Social measurement is a hot topic for agencies and clients. How much should be invested? How does one evaluate return? There’s much counting the available numbers, but less actual measurement supporting causal effects on business performance.
As an industry, we’re world leaders in rigorously measuring more traditional activities using techniques such as econometrics.
With growing social investment, isn’t it about time more of the effort and learning is redirected to understanding what we don’t yet fully understand? We have put up with less robust measurement of social for too long.
We are holding up examples that are supported only by follower volumes and retweets or correlated sales data (without establishing a causal relationship).
#IPASocialWorks was created because of this cross-industry frustration. It is an open, collaborative working group involving the IPA, the Marketing Society and its members, social platforms, and the thought leaders Mark Earls (pictured below) and Professor Paddy Barwise.
The mission is to provide definitive guidance as to the roles that social can play and how to measure its effectiveness and ROI.
These are the first steps of a long journey. We analysed more than 40 reports, spoke to measurement experts and investigated more than 100 case studies. From this, 20 examples were submitted to the rigour of "peer review".
"Inspired by Iceland" from The Brooklyn Brothers is a social campaign idea. Iceland faced declining visitor numbers following economic and volcanic turbulence. By empowering Icelanders to tell a story about their country on social platforms, fortunes were reversed. Using footfall data in the airport and an average spend per visitor, an earth-quaking ROI of 61 was reported.
Fridge Raiders’ sales were declining. Saatchi & Saatchi developed a co-creation strategy, surrounding a socially influential gamer, to solve how teenagers can game and eat at the same time. The winning invention was a fearsome meat-snacking helmet! Using market-mix modelling, an ROI of 2.44 was attributed to social channels.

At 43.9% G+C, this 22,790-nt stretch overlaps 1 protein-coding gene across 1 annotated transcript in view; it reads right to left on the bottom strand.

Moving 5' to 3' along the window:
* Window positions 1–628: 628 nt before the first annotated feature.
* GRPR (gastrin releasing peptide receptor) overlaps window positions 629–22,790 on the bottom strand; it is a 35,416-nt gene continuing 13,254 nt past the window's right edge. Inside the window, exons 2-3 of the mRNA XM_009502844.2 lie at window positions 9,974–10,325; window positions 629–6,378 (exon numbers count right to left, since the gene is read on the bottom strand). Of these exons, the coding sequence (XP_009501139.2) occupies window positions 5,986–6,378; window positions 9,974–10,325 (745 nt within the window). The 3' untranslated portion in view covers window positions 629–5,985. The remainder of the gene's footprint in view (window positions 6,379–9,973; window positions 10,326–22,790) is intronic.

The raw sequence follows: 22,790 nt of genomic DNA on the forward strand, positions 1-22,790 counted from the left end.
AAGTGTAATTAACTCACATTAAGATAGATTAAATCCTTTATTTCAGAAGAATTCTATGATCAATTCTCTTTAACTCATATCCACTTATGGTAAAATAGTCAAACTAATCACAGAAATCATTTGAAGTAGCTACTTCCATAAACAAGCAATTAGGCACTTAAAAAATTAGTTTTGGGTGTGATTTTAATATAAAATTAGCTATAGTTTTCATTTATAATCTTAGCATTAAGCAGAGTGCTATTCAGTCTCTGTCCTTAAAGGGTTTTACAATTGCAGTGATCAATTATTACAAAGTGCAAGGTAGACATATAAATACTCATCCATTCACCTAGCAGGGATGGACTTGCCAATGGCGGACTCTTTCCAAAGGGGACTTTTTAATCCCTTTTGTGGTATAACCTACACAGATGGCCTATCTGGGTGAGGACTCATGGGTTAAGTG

So there is evidence that social used in a "campaign" style works and can be measured using tried-and-tested methodologies. But clearly social goes way beyond "campaigns", such as with breakthrough content and social object strategies. However, we have not yet found bullet-proof effectiveness examples here – though we’re confident we will.
The area where some of the most robust evidence has been found is traditionally beyond agency scope – customer service. Transport for London, O2 and BT have all established a way to compare effectiveness across customer service channels using a metric related to business objectives (eg. TfL’s "cost to serve" is lowest on Twitter; O2 can relate customer service impact to revenue).
The data demonstrates cost efficiencies from social often totalling millions of pounds. Furthermore, we have robust evidence that social customer service reduces churn. BT presented its "net easy" score, a measure of how easy customers find resolving problems in a given channel.
A higher net easy equals lower churn. Social channels deliver the highest net easy.
This is just the initial output from our #IPASocialWorks project. There remains much to explore and learn about the way social can benefit business. To do that, we need your help. Please Tweet @IPA_Updates, search for "IPA Effectiveness" on LinkedIn or message the IPA Facebook page.
That way, we can ensure that the industry’s finest effectiveness brains are refocused on to tomorrow’s dominant medium today.
Stephen Maher is the chief executive of MBA, chairman of the Marketing Society and chair of #IPASocialWorks